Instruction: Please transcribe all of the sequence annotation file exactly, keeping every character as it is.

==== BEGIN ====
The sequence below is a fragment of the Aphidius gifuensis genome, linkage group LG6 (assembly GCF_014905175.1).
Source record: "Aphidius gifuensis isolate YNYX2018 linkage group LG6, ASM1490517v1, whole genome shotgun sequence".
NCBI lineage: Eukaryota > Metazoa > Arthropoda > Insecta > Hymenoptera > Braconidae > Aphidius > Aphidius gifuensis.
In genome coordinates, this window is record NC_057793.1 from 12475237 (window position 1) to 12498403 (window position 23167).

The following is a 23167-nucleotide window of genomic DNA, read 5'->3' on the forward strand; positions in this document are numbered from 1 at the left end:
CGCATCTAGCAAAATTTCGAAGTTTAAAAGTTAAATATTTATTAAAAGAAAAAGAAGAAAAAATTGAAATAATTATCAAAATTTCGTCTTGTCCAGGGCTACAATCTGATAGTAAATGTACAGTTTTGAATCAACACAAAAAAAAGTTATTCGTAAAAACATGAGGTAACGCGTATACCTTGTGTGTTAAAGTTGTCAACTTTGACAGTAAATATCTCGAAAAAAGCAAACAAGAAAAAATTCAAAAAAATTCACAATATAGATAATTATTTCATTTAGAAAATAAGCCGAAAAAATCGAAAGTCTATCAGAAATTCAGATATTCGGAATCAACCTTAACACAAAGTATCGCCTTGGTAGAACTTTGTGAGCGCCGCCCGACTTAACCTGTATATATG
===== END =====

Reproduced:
The sequence below is a fragment of the Aphidius gifuensis genome, linkage group LG6 (assembly GCF_014905175.1).
Source record: "Aphidius gifuensis isolate YNYX2018 linkage group LG6, ASM1490517v1, whole genome shotgun sequence".
NCBI lineage: Eukaryota > Metazoa > Arthropoda > Insecta > Hymenoptera > Braconidae > Aphidius > Aphidius gifuensis.
In genome coordinates, this window is record NC_057793.1 from 12475237 (window position 1) to 12498403 (window position 23167).

The following is a 23167-nucleotide window of genomic DNA, read 5'->3' on the forward strand; positions in this document are numbered from 1 at the left end:
CGCATCTAGCAAAATTTCGAAGTTTAAAAGTTAAATATTTATTAAAAGAAAAAGAAGAAAAAATTGAAATAATTATCAAAATTTCGTCTTGTCCAGGGCTACAATCTGATAGTAAATGTACAGTTTTGAATCAACACAAAAAAAAGTTATTCGTAAAAACATGAGGTAACGCGTATACCTTGTGTGTTAAAGTTGTCAACTTTGACAGTAAATATCTCGAAAAAAGCAAACAAGAAAAAATTCAAAAAAATTCACAATATAGATAATTATTTCATTTAGAAAATAAGCCGAAAAAATCGAAAGTCTATCAGAAATTCAGATATTCGGAATCAACCTTAACACAAAGTATCGCCTTGGTAGAACTTTGTGAGCGCCGCCCGACTTAACCTGTATATATG